Chinese Illustration

In traditional China as in many other cultures, the visual representation of stories was a medium for creating, expressing and spreading cultural values. Chinese illustrations usually featured human and immortal beings with some relation to moralising texts whether written down of orally transmitted. These inspired viewers awareness and attainment. “Viewers of the pictures repeatedly claimed that the images conveyed something words could not, making them complimentary to the writing and of equal importance”. pictorial art also plays a part in forming disseminating social norms and political authority.

Chinese narrative illustrations can be divided in to three different categories – Moral narrative which is associated with an instructive function, literary narrative which has expressive qualities and genre narrative which is about a particular subject matter from everyday life. Although these three are different you can overlap each of them in a single painting. As well as those three sub categories of illustration they were also known under subject headings as figures, ghosts and spirits. The figures were also sometime divided in to more specific types like peasants, barbarian tribes and beautiful women.

Buddhist viewed the distribution of texts and duplication of images as devout works and they played a part in the invention of printing, Which is by nature an act of duplication. The creating of authority stamps with personal names carved in them were the first print like instruments but were more like bronze rubbings than printing, they were used to produce multiple copies of their image so was a starting point to create printing.

China has been using illustrations in their stories since the 8th century this was with the invention of block printing. Block Printing as with many of mankind’s firsts originated in China.  It originally was created to print images on textiles, the earliest extant example of this dates back to CE 25-220, it was only later that someone thought to use the blocks for creating text. The areas of text were originally quite small and were accompanied by large amounts of Imagery. These usually had a religious proverb to accompany it.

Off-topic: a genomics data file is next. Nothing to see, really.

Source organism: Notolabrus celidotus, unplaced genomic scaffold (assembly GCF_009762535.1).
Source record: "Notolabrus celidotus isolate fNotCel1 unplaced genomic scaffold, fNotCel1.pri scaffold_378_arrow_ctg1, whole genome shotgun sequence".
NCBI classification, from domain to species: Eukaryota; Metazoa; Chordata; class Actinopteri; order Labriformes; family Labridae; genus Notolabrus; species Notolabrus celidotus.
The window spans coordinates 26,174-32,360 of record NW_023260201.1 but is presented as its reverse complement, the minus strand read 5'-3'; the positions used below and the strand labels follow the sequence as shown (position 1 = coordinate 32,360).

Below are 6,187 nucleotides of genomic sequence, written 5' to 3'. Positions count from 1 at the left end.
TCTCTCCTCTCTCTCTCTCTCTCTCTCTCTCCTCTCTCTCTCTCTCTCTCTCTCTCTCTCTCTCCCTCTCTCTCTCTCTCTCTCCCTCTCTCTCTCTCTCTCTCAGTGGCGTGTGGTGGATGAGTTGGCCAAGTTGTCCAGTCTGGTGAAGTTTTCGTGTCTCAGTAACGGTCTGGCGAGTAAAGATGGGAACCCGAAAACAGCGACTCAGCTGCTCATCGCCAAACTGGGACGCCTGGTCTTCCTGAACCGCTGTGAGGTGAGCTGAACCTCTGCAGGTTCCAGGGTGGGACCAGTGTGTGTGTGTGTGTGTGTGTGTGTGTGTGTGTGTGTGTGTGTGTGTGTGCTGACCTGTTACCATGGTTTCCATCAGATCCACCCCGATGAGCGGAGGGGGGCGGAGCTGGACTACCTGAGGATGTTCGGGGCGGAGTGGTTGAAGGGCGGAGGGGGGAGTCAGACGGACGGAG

The world’s earliest precisely dated printed book is a Chinese scroll about 16 feet in length and is called the Diamond Sutra. It starts with an illustration of a Buddha who has finished his daily walk with the monks to gather offerings of food and has sit down to rest. This illustration tells the story that is contained in the large scroll.

The earliest example of an illustrated book in three colours- red, black and white was called the Ink Garden of the Cheng family. It included a number of Biblical illustrations from the gospels. The history of Chinese illustration is very much the the history of printing in China.

Illustrations were an integral part of many books, appearing in a variety of formats, from carefully produced and no doubt more expensive items with fine block prints placed at intervals between the text, to cheaper, cruder books with small illustrations at the top of every page. The small illustrations were popular with the Ming and Quing editions of popular fiction and commonly contained a series of illustrations of characters or scenes grouped together at the beginning of the text.

Illustration within the last decade

Illustration in China was not used to its full potential over the last decade or two as it was mostly used for propaganda. It was re-istablished at the start of the digital age and grew with the rise of the design and advertising industries, which boomed in the early 1980’s and slowed down due to the fall of world wide economy. Young illustrators work was mostly found on the internet through online blogs, this was quick and easy way of introducing their work to the world. The only problem with this was that is  was not easily available for art galleries to find. Many young illustrators who have made it to selling work usually work part-time as fee competition between illustrators is common.

An astonishing transformation of China’s creative land scape, growing wealth, new technology and a fresh confidence in individual expression is happening now. Illustrators  are creating an ever growing and more influential artist identity. They are technically competent  due to the rigorous art school training, originated from the Russian academic heritage.  China is determined to grow its “cultural and creative industries”. It has a new generation of 20-30 year old Artists that are really taking the world by storm, with Chinas economic boom their is more money to encourage people to take up illustration and create a career out of it. It is now recognised and accepted as a valid creative art form.

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